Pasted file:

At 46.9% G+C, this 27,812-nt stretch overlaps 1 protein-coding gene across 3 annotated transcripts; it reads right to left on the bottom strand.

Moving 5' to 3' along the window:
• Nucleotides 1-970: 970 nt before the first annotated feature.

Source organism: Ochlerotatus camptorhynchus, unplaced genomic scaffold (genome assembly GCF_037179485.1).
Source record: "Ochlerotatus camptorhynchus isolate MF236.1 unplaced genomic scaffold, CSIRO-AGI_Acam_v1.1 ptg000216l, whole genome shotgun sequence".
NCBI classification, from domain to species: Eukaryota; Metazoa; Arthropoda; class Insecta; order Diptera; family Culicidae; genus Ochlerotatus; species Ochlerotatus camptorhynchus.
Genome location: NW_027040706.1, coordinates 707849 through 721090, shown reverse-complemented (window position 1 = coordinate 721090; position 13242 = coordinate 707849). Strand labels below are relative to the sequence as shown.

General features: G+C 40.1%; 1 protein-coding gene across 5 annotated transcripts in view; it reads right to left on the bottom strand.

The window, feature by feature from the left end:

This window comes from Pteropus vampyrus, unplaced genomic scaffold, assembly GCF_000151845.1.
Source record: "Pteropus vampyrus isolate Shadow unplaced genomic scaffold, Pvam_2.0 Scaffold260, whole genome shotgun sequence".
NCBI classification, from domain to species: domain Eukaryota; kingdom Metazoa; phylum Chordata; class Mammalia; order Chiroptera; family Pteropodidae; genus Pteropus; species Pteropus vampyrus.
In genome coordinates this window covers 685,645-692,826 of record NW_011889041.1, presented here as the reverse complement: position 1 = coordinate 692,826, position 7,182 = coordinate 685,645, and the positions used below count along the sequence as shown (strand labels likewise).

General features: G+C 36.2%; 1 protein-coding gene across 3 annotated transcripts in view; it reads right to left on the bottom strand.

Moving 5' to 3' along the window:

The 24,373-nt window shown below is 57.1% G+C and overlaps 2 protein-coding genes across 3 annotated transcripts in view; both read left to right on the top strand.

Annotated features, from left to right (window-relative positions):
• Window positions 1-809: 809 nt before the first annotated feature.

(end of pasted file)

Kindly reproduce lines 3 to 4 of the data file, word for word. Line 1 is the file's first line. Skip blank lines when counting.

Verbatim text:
• Nucleotides 1-970: 970 nt before the first annotated feature.

Source organism: Ochlerotatus camptorhynchus, unplaced genomic scaffold (genome assembly GCF_037179485.1).